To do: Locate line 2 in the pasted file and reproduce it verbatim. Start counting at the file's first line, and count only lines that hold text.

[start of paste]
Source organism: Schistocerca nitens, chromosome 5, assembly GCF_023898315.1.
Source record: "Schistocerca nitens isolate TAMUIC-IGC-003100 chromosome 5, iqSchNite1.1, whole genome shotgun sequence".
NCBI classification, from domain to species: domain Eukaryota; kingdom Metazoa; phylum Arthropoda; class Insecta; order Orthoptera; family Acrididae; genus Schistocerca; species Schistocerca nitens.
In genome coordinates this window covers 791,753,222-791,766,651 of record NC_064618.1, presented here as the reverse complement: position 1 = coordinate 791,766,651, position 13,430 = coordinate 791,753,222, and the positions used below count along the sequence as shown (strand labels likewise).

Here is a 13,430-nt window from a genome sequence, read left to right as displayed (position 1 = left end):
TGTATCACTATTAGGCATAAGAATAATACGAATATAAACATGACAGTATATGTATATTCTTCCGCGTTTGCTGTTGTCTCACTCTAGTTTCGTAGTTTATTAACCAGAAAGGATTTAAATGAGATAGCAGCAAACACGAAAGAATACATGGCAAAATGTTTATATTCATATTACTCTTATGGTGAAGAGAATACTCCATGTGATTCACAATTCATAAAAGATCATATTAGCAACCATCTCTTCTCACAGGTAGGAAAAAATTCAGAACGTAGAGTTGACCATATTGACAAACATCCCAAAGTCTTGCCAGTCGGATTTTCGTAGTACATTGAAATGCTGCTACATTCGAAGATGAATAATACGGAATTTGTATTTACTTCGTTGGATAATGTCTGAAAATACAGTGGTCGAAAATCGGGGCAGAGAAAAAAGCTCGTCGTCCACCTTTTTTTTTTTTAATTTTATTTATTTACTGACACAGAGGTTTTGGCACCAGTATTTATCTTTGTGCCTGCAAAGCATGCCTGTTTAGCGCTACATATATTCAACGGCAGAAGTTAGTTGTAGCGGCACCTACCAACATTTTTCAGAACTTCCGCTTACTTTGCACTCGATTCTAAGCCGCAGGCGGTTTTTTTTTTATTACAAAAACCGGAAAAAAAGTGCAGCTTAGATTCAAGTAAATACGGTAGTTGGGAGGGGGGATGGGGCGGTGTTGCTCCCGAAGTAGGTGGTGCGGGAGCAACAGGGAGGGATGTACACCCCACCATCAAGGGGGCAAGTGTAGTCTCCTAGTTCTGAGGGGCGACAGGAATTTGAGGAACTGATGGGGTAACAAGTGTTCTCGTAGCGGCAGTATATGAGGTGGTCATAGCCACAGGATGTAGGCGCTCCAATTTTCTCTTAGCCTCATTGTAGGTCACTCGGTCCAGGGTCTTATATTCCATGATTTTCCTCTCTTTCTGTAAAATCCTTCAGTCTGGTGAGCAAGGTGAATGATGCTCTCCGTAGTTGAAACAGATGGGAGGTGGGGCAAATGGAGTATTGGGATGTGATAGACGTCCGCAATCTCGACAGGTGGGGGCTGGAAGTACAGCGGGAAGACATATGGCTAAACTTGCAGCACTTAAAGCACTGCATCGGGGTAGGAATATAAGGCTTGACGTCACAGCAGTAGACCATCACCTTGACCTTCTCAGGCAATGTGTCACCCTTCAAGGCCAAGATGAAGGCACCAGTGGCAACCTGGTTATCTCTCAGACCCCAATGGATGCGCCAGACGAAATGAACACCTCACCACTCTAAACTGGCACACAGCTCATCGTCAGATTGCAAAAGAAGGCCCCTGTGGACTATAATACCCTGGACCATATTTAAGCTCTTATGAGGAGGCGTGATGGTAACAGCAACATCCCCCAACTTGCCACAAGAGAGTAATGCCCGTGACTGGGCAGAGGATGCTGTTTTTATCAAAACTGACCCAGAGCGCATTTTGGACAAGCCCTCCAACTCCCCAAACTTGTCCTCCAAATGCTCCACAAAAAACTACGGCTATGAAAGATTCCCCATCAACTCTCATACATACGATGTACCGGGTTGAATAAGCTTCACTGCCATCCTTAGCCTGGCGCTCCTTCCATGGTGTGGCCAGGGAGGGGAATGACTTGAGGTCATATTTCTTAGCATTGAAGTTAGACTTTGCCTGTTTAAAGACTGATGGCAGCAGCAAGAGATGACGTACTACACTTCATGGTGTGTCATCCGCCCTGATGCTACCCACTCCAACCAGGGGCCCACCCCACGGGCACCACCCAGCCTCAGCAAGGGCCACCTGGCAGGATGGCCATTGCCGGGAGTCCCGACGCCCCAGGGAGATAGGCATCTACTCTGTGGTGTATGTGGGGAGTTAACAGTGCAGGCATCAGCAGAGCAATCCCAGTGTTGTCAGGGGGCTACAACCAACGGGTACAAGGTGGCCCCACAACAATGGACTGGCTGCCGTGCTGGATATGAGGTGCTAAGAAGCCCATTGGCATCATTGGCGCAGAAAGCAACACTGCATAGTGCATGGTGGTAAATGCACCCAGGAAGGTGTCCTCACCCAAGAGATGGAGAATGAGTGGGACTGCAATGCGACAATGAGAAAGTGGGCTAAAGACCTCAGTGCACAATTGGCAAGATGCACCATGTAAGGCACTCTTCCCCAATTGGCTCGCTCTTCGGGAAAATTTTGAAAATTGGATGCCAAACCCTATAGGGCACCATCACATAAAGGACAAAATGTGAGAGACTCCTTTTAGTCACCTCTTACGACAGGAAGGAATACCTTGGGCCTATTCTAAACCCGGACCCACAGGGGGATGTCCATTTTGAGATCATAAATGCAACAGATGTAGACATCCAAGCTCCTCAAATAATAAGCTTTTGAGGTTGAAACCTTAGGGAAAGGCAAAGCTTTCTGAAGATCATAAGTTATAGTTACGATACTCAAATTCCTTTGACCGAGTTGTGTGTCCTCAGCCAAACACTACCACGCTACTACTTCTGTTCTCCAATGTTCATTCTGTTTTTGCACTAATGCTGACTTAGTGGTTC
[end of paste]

Source record: "Schistocerca nitens isolate TAMUIC-IGC-003100 chromosome 5, iqSchNite1.1, whole genome shotgun sequence".